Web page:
4. An Unpleasant Taste
If you have a cavity, you may sometimes get an unpleasant taste in your mouth.7 This foul taste is again because of the bacteria and the byproducts they release when breaking down food.
Tooth decay and cavities can lead to pain in the affected tooth, the areas around it, or even your jaws. However, this depends on how far the cavity has spread.
Stage 1: Your teeth are covered by a hard, protective enamel which doesn’t have nerves or blood vessels and a cavity here doesn’t cause pain. So pain will not be a cavity symptom in the initial stages of decay.
If you feel the pain only when eating cold, hot, or sweet foods, decay is in the second layer. If you feel a pain every time you bite on food, the decay has possibly spread to the innermost layer.
Stage 2: When the decay spreads to the dentin, you may experience sensitivity and pain. At first, it may be only when you have cold, hot, or sweet foods. However, as the decay spreads further into the innermost layer of the tooth – the pulp which is in the center and made up of soft tissue containing nerves and blood vessels, pain can become more persistent. At this stage, pain can occur even when your tooth is not in contact with cold, hot, or sweet foods.
Stage 3: If the pulp becomes damaged and dies, the pain may temporarily go away. You may then experience pain when you bite or when you press your tooth with your tongue or finger because the root of the tooth has become inflamed or infected. Infection can eventually result in a constant pain that worsens when you bite.8
Things To know About Toothaches Due To Cavities
- The pain can be constant or it may come and go.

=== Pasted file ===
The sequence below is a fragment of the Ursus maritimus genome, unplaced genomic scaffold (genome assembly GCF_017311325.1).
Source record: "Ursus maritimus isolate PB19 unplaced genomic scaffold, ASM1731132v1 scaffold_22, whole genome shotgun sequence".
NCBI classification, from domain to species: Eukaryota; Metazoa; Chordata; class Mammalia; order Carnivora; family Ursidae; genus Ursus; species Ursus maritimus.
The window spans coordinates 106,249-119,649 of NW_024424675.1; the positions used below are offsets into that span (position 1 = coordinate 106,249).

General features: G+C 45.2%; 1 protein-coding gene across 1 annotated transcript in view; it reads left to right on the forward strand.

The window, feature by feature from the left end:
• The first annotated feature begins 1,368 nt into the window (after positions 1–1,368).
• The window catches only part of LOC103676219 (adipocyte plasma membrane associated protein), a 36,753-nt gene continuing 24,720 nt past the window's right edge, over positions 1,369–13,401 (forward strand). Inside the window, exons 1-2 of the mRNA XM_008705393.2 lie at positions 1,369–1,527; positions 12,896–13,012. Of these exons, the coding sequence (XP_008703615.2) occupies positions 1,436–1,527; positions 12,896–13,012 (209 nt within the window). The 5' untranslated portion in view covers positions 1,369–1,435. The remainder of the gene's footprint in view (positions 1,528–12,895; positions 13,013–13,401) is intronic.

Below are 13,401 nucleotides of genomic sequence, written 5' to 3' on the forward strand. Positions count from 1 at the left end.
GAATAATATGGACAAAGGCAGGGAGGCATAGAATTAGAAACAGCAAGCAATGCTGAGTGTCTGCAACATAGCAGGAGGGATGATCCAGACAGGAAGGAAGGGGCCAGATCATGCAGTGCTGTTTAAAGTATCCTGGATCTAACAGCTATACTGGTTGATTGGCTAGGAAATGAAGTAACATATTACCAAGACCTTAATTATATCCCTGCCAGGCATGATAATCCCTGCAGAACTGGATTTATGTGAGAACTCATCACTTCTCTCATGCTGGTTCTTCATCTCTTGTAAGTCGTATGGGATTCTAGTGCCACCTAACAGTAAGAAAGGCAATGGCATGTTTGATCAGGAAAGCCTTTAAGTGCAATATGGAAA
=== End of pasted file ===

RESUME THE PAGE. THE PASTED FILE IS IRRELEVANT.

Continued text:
- The pain may worsen when you eat, especially when you’re having something that’s cold or hot. Or it could intensify at night when you lie down.
- You may experience severe pain or it could be mild in nature.
- It can sometimes be difficult to determine exactly where the pain is coming from. For instance, when there’s a cavity in your lower molar tooth, it can sometimes feel as though your ear is aching. And when your upper teeth are affected, it can feel like the pain is coming from your sinuses, which are cavities near your nasal passages. The portion of your jaw that’s close to the affected tooth may also feel sore.
Do keep in mind that if your toothache lasts for more than a couple of days, you should get medical treatment as soon as possible. Delaying treatment can worsen your condition and lead to a constant throbbing pain.9
References [ + ]
|1, 4.||↑||The Tooth Decay Process: How to Reverse It and Avoid a Cavity. National Institutes of Health.|
|2.||↑||Dental Decay. Oral Health Foundation.|
|3.||↑||Decay. American Dental Association.|
|5, 7.||↑||Tooth decay. National Health Service.|
|6.||↑||Causes of bad breath. National Health Service.|
|8.||↑||Albert, Richard K. The Merck manual home health handbook. Edited by Robert S. Porter, Justin L. Kaplan, and Barbara P. Homeier. Merck & Company, 2009.|
|9.||↑||Toothache. National Health Service.|
Disclaimer: The content is purely informative and educational in nature and should not be construed as medical advice. Please use the content only in consultation with an appropriate certified medical or healthcare professional.